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Ban underfed and underage models in fashion
Ban underfed and underage models in fashion, MPs urged
Models have urged MPs to consider tougher rules for the fashion industry, describing catwalks full of models with advanced eating disorders, some surviving solely on popcorn.
Rosie Nelson, whose Change.org petition calling for new laws for health standards in the fashion industry has attracted more than 110,000 signatures, told the all-party parliamentary group on body image that she had constantly been urged to lose weight, with one agency saying she needed to be “down to the bone”.
“Friends at shows saw models who fainted and had to be dragged off the stage, quickly replaced by another girl,” the Australian-born model said. “At one stage, all I ate was fruit and vegetables, nothing else. One girl I knew only ate popcorn.”
The committee, which is chaired by the Conservative MP Caroline Nokes, is considering pressing for legislation. It heard from models and agencies for both traditional and plus-size models, as well as health experts and the models’ union, on whether Britain should follow countries such as France, Spain and Israel, which have rules to prevent models with eating disorders being used on catwalks and in fashion spreads.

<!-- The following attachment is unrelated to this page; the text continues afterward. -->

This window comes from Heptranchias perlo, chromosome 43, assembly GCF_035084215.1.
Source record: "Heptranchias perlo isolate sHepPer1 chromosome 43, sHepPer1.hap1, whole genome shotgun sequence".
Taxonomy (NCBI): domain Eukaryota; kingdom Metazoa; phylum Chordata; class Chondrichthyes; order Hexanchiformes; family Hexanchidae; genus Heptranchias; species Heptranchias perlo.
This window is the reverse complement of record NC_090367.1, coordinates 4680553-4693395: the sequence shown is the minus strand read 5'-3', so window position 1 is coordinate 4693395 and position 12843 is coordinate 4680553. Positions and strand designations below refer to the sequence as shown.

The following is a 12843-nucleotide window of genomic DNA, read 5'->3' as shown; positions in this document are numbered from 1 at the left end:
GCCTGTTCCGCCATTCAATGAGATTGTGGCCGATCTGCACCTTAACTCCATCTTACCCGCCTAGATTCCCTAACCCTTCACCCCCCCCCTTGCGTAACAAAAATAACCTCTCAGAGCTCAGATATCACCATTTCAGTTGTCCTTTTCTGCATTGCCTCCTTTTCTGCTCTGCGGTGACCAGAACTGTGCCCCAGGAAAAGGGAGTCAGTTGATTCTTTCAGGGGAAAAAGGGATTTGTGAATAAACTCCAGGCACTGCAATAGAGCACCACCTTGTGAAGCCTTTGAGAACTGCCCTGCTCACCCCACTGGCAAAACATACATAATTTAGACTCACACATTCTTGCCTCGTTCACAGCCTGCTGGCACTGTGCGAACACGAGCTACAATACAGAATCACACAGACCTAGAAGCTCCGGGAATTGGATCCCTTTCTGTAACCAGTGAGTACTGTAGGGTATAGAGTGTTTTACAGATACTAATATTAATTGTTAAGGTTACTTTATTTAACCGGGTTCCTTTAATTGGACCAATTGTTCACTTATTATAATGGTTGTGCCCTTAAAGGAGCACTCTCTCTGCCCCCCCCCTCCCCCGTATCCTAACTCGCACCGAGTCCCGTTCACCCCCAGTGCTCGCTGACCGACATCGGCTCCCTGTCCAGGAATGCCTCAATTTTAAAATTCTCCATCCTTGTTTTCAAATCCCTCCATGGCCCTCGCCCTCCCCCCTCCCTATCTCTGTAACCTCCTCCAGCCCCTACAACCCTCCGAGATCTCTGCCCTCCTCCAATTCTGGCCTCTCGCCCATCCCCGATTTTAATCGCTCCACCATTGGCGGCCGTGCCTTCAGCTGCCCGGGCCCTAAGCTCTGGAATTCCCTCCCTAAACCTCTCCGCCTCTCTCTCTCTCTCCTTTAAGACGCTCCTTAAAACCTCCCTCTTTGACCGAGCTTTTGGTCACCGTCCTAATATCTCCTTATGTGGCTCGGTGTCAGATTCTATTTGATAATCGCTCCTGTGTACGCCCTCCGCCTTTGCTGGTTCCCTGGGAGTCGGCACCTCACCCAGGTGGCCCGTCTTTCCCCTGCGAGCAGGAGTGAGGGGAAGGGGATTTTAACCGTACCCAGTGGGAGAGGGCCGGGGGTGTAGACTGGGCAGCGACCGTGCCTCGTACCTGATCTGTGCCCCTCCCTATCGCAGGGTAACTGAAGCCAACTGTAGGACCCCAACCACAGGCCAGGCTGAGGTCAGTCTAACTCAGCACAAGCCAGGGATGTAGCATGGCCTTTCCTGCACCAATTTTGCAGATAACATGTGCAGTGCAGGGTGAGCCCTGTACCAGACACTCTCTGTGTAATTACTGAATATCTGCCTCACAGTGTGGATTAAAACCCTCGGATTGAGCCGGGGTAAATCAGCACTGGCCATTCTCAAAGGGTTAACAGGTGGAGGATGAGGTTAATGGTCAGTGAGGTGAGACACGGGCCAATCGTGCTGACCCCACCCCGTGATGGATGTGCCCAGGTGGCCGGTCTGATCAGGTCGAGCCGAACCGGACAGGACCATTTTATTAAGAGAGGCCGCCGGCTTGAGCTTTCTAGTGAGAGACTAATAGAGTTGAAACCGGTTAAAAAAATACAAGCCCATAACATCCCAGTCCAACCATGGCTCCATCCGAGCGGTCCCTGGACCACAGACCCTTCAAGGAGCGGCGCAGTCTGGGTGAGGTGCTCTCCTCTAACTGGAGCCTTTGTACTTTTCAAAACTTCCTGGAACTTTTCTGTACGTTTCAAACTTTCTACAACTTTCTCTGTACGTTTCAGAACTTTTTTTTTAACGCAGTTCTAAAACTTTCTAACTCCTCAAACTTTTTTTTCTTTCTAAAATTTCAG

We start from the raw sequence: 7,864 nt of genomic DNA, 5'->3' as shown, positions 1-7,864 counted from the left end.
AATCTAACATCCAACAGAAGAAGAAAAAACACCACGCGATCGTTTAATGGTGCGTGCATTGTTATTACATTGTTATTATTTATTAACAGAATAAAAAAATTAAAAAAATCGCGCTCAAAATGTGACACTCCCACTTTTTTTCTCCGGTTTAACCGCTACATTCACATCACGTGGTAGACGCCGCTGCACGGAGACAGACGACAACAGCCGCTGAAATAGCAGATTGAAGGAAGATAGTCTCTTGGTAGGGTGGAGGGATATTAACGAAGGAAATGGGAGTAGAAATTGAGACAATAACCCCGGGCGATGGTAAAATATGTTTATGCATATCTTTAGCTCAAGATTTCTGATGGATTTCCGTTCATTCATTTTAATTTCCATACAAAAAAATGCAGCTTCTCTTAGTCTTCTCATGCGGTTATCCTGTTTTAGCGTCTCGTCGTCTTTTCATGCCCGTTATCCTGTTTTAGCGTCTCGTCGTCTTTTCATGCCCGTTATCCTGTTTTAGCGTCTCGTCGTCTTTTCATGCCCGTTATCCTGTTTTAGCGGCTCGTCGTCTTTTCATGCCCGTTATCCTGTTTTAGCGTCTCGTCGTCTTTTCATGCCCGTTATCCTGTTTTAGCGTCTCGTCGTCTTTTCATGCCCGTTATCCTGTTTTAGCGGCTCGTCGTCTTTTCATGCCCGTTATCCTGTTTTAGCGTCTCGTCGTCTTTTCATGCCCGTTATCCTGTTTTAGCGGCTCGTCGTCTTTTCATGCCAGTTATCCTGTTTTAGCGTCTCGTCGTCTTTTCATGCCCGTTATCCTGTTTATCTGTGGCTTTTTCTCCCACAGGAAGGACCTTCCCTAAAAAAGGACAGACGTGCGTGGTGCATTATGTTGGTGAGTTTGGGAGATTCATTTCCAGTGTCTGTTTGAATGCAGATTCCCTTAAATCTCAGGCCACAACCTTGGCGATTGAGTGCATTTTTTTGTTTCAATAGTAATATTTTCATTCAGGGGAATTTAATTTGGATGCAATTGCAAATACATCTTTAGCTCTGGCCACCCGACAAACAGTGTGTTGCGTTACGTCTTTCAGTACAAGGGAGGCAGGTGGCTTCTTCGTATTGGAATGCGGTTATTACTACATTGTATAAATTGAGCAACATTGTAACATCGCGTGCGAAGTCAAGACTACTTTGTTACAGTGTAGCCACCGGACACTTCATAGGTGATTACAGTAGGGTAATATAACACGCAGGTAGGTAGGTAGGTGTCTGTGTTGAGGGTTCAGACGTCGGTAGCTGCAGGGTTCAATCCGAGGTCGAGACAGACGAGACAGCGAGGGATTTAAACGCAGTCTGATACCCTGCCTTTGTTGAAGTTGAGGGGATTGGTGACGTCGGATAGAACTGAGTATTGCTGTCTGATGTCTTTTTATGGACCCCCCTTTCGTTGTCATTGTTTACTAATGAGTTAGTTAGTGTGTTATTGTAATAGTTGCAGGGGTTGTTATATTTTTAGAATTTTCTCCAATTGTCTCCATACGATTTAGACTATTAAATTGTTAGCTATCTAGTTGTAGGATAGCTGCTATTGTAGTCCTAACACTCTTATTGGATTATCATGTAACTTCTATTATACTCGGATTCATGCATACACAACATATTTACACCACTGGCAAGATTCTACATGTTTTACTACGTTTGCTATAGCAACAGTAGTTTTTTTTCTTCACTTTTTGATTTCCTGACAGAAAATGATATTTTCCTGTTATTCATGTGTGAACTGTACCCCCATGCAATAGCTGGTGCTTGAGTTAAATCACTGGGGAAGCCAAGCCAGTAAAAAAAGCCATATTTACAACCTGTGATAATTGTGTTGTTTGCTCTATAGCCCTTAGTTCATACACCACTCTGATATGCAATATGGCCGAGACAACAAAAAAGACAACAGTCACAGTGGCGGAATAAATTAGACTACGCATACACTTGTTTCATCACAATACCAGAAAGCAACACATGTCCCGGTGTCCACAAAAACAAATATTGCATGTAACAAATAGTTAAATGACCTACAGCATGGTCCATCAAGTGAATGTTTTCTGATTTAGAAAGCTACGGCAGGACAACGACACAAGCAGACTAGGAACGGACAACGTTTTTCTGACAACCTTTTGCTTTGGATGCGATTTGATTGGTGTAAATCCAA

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Nelson, 23, told the MPs she had been turned away by British agencies for not being thin enough. “I went back after I lost weight, and I was told I had to lose more. I couldn’t physically have lost more weight at that time. And it’s upsetting that 16-year-olds could, at this very minute, be being told the same thing.
“Every time I went into an agency, I was prodded and poked and measured with a tape measure,” she said. “I used to dread it.”
The founder of the modelling union at Equity, Dunja Knezevic, a former catwalk model who once developed hypothermia on a fashion shoot, told MPs it was not unusual to see extreme symptoms of eating disorders at shows.
“I saw queues of girls at Milan fashion week with this fur all over their bodies, what the body produces to keep warm when there is no fat left. They were covered in it and I was just mesmerised by how hairy they were,” she said.
“It is not true that girls who are unhealthy don’t work. Some agents like that unhealthy look, with drawn cheekbones, and make-up can cover up any effect on your skin that an eating disorder could have.”